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J Pediatr Surg. 1990 Mar;25(3):297-300.

An individualized approach to the management of gastroschisis.

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Department of Surgery, Ohio State University College of Medicine, Columbus.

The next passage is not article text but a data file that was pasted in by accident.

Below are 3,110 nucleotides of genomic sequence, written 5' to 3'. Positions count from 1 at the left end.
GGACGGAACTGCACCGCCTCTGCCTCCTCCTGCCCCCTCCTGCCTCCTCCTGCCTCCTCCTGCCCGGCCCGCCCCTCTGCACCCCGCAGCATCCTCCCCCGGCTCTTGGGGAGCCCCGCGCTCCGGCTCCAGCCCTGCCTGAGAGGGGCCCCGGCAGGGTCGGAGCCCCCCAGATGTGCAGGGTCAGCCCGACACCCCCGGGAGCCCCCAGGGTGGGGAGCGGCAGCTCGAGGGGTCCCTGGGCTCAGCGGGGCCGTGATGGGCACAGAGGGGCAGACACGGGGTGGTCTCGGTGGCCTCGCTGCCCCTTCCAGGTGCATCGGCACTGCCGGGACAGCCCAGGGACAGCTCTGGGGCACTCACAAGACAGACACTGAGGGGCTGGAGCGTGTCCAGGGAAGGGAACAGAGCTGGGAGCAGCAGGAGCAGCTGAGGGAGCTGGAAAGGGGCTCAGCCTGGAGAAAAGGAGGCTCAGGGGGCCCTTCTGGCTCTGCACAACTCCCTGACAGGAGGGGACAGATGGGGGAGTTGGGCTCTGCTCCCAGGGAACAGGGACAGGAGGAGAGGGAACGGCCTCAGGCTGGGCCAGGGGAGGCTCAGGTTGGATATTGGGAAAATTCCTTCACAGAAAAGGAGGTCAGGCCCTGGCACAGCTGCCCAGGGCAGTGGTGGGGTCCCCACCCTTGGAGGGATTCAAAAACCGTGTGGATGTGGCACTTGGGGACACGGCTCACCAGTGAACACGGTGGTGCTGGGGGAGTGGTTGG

A 93% survival rate was achieved in 80 neonates treated for gastroschisis between 1979 and 1986. Uncomplicated gastroschisis occurred in 70 infants (88%); 51% underwent staged silo reduction and 49% had primary fascial closure. Gastroschisis associated with intestinal atresia or volvulus was present in 10 neonates (12%), half of whom had a residual jejunoileum between 10 and 55 cm. Major postoperative complications included gastrointestinal problems (infarction, obstruction, and prolonged dysfunction), wound infection, and catheter-associated difficulties (sepsis, infiltration, and malposition). Three of the six deaths were related to associated conditions (extreme prematurity, trisomy 13, and multiple anomalies) and three were caused by intraoperative hemorrhage, necrotizing enterocolitis, and extensive short-bowel syndrome. No statistical difference in morbidity, mortality, and length of hospitalization was demonstrated between infants treated by silo reduction and primary closure. Safe management of gastroschisis should include an individualized assessment of visceroabdominal disproportion and degree of intraabdominal tension. Vigilant expectation of potentially life-threatening complications is required to decrease postoperative morbidity, irrespective of the technique of abdominal wall closure.

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